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This month I got behind on my writing schedule because I had to have my gallbladder taken out. I'm supposedly a lay natural health expert, but I didn't have a clue this was coming. Here's what I learned.

Cholecystectomy (koh-luh-sis-TEK-tuh-me) is one of the most common of all surgical procedures for both men and women over the age of 50. A cholecystectomy is the surgical removal of the gallbladder, usually after a painful attack of gallstones, and usually without a lot of prior planning. 

Knowing when you need to see the doctor is key to minimizing pain and recovery time. For me personally, the symptoms of a gallbladder attack were something that just didn't register with me until I had to be admitted to the hospital on an emergency basis for gallbladder surgery.

What Is Your Gallbladder?

The gallbladder is a small holding container for bile that drains from the liver. What the gallbladder does is to store bile produced by the liver, usually 30 to 60 ml (1/8 to 1/4 cup) of bile), so it can be released in a large amount into the small intestine when you eat fatty foods. When fat reaches the small intestine, sensors in the lining of the small intestine trigger the release of a hormone called cholecystokinin. This hormone tells the gallbladder it is time to send bile to the small intestine to capture fat particles and cholesterol. Fatty acids and cholesterol are actually useful in your body when you are consuming the right amounts, and bile salts keep fat from "floating" to the top of your gut or the surface of the toilet bowl, sparing you diarrhea, really stinky flatulence, and bloating.

What Can Go Wrong With Your Gallbladder?

Sometimes bile doesn't flow through the gallbladder as fast as it should. This can happen because you have too much belly fat pressing down on the bile duct. The fluid simply can't escape.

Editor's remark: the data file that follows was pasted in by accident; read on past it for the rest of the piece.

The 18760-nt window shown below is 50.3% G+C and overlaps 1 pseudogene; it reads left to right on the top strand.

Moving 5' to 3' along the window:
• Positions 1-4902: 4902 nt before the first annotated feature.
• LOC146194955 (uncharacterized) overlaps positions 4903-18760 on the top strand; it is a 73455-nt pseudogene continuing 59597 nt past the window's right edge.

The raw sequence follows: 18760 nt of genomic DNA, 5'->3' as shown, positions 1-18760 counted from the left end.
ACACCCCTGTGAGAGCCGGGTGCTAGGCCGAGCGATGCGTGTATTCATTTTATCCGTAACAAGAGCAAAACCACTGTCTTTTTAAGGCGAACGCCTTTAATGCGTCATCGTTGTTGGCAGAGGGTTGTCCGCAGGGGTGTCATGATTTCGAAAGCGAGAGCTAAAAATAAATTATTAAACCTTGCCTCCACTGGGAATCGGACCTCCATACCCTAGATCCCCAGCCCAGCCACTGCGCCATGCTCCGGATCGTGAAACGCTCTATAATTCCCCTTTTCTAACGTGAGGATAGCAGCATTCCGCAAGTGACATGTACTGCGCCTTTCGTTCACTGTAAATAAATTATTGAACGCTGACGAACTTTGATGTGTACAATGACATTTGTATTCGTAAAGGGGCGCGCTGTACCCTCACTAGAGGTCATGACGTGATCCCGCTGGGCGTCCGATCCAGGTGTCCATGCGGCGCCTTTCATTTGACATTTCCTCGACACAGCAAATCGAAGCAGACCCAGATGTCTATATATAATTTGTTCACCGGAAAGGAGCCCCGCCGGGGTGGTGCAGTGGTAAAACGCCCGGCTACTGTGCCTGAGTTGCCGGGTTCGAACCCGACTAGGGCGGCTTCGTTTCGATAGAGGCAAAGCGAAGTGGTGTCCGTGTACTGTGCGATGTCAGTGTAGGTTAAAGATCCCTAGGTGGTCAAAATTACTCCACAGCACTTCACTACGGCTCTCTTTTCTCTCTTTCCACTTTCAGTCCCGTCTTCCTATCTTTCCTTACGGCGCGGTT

This fluid would ordinarily carry out excess cholesterol your body doesn't need, or bilirubin, which is a yellow pigment the body makes as it recycles old red blood cells. Bilirubin is what gives urine a yellow color. Particles of cholesterol can stick together and make stones. Bacteria can make stones out of bilirubin. (That's an oversimplification, but it's the general idea.) These stones stop the normal flow of bile through the gallbladder so the overall problem gets worse, and they can cause pain.

How Can You Tell When You Have Gallstones?

Studies on cadavers (dead people) indicate that most people don't know they have gallstones. The stones aren't painful for everyone who has them. Gallstones can be extremely painful after they accumulate to a certain point, however.

The classic first sign of gallstones is "biliary colic." This is colic in the same sense of the word as a baby's colic. You might feel an intense pain in your upper right abdomen, say "Whoa, what was that?" The passes in a few seconds to a few hours.  
You might urgently need to defecate, and the pain may subside when you go to the bathroom. You might have gas, nausea, belching, burping, and tummy rumbles. 

What your doctor expects is that the disease progresses, the pain tends to stick around. It's no longer "colicky." It becomes constant. The doctor generally expects gallbladder pain to radiate up toward your shoulder.  I personally never manage to have symptoms the way they are supposed to happen, and my pain shot down into my right leg. I thought I had a charlie horse, or maybe I had fractured my knee.  Belching and leg pain had me baffled, but a trip to the ER by ambulance (it really hurt) resulted in a helpful diagnosis.

Gallbladder disease doesn't always show up in the same way in everyone who has it. People who have diabetes may not feel any pain at all. They just have some kind of weird digestive disturbance until they turn yellow (from the bile backing up) and then green (from bilirubin's breaking down). Younger women may have "acalculous" gallbladder disease, poor circulation of bile without stones, causing fever and symptoms of severe infection without obvious gallbladder pain. However, when in doubt, see a doctor. Don't try to figure your symptoms out entirely on your own. Let your doctor find out what is going on with your gallbladder with ultrasound, and make your decisions from there.

Weight Gain And Gallbladder Disease

Obesity is of the the biggest risk factors for developing gallstones, as being obese means you have an increased amount of cholesterol in your bile. Junk food diets do the same thing, even in people who are at a healthy BMI. You may be surprised to learn that periods of rapid weight loss can, likewise, increase the risk of gallstone formation, as it both causes the liver to secrete larger amounts of cholesterol into the bile and can prevent the gallbladder from emptying properly. People who follow the recommended healthy and balanced diet once they have had their cholecystectomy will often find that they experience spontaneous weight loss after gallbladder removal. 

Continue reading after recommendations

  • Donovan JM. Physical and metabolic factors in gallstone pathogenesis. Gastroenterol Clin North Am. Mar 1999. 28(1):75-97.
  • McEvoy CF, Suchy FJ. Biliary tract disease in children. Pediatr Clin North Am. Feb 1996. 43(1):75-98.
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